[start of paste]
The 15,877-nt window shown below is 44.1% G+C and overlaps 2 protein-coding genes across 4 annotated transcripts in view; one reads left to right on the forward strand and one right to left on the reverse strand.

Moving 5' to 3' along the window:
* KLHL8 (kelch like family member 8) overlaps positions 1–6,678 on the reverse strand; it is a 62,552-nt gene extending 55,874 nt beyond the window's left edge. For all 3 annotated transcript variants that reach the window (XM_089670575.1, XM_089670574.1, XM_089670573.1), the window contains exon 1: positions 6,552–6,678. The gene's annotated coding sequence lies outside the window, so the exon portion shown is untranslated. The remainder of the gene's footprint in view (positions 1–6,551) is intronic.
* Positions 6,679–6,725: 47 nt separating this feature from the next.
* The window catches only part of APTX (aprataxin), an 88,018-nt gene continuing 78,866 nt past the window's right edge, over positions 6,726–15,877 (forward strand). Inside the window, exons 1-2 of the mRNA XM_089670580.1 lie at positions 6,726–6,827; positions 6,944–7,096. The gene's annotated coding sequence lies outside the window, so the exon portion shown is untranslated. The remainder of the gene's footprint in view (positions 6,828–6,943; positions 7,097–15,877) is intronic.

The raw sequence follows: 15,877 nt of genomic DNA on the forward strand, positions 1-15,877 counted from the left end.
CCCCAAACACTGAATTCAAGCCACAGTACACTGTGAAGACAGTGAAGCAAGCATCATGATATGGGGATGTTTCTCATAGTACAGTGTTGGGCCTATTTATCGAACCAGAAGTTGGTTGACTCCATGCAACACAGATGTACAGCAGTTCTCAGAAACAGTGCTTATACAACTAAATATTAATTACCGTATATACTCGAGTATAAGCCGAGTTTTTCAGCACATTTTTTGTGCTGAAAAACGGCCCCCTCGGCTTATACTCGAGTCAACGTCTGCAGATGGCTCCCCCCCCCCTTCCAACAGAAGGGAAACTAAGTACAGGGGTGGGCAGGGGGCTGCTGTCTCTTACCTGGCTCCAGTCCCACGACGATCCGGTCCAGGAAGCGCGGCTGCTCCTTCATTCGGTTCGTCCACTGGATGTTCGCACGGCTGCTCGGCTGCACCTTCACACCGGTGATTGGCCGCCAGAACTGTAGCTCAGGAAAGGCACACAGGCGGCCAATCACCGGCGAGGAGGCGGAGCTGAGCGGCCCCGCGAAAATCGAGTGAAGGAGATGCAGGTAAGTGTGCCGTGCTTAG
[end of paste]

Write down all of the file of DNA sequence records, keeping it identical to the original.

The 15,877-nt window shown below is 44.1% G+C and overlaps 2 protein-coding genes across 4 annotated transcripts in view; one reads left to right on the forward strand and one right to left on the reverse strand.

Moving 5' to 3' along the window:
* KLHL8 (kelch like family member 8) overlaps positions 1–6,678 on the reverse strand; it is a 62,552-nt gene extending 55,874 nt beyond the window's left edge. For all 3 annotated transcript variants that reach the window (XM_089670575.1, XM_089670574.1, XM_089670573.1), the window contains exon 1: positions 6,552–6,678. The gene's annotated coding sequence lies outside the window, so the exon portion shown is untranslated. The remainder of the gene's footprint in view (positions 1–6,551) is intronic.
* Positions 6,679–6,725: 47 nt separating this feature from the next.
* The window catches only part of APTX (aprataxin), an 88,018-nt gene continuing 78,866 nt past the window's right edge, over positions 6,726–15,877 (forward strand). Inside the window, exons 1-2 of the mRNA XM_089670580.1 lie at positions 6,726–6,827; positions 6,944–7,096. The gene's annotated coding sequence lies outside the window, so the exon portion shown is untranslated. The remainder of the gene's footprint in view (positions 6,828–6,943; positions 7,097–15,877) is intronic.

The raw sequence follows: 15,877 nt of genomic DNA on the forward strand, positions 1-15,877 counted from the left end.
CCCCAAACACTGAATTCAAGCCACAGTACACTGTGAAGACAGTGAAGCAAGCATCATGATATGGGGATGTTTCTCATAGTACAGTGTTGGGCCTATTTATCGAACCAGAAGTTGGTTGACTCCATGCAACACAGATGTACAGCAGTTCTCAGAAACAGTGCTTATACAACTAAATATTAATTACCGTATATACTCGAGTATAAGCCGAGTTTTTCAGCACATTTTTTGTGCTGAAAAACGGCCCCCTCGGCTTATACTCGAGTCAACGTCTGCAGATGGCTCCCCCCCCCCTTCCAACAGAAGGGAAACTAAGTACAGGGGTGGGCAGGGGGCTGCTGTCTCTTACCTGGCTCCAGTCCCACGACGATCCGGTCCAGGAAGCGCGGCTGCTCCTTCATTCGGTTCGTCCACTGGATGTTCGCACGGCTGCTCGGCTGCACCTTCACACCGGTGATTGGCCGCCAGAACTGTAGCTCAGGAAAGGCACACAGGCGGCCAATCACCGGCGAGGAGGCGGAGCTGAGCGGCCCCGCGAAAATCGAGTGAAGGAGATGCAGGTAAGTGTGCCGTGCTTAG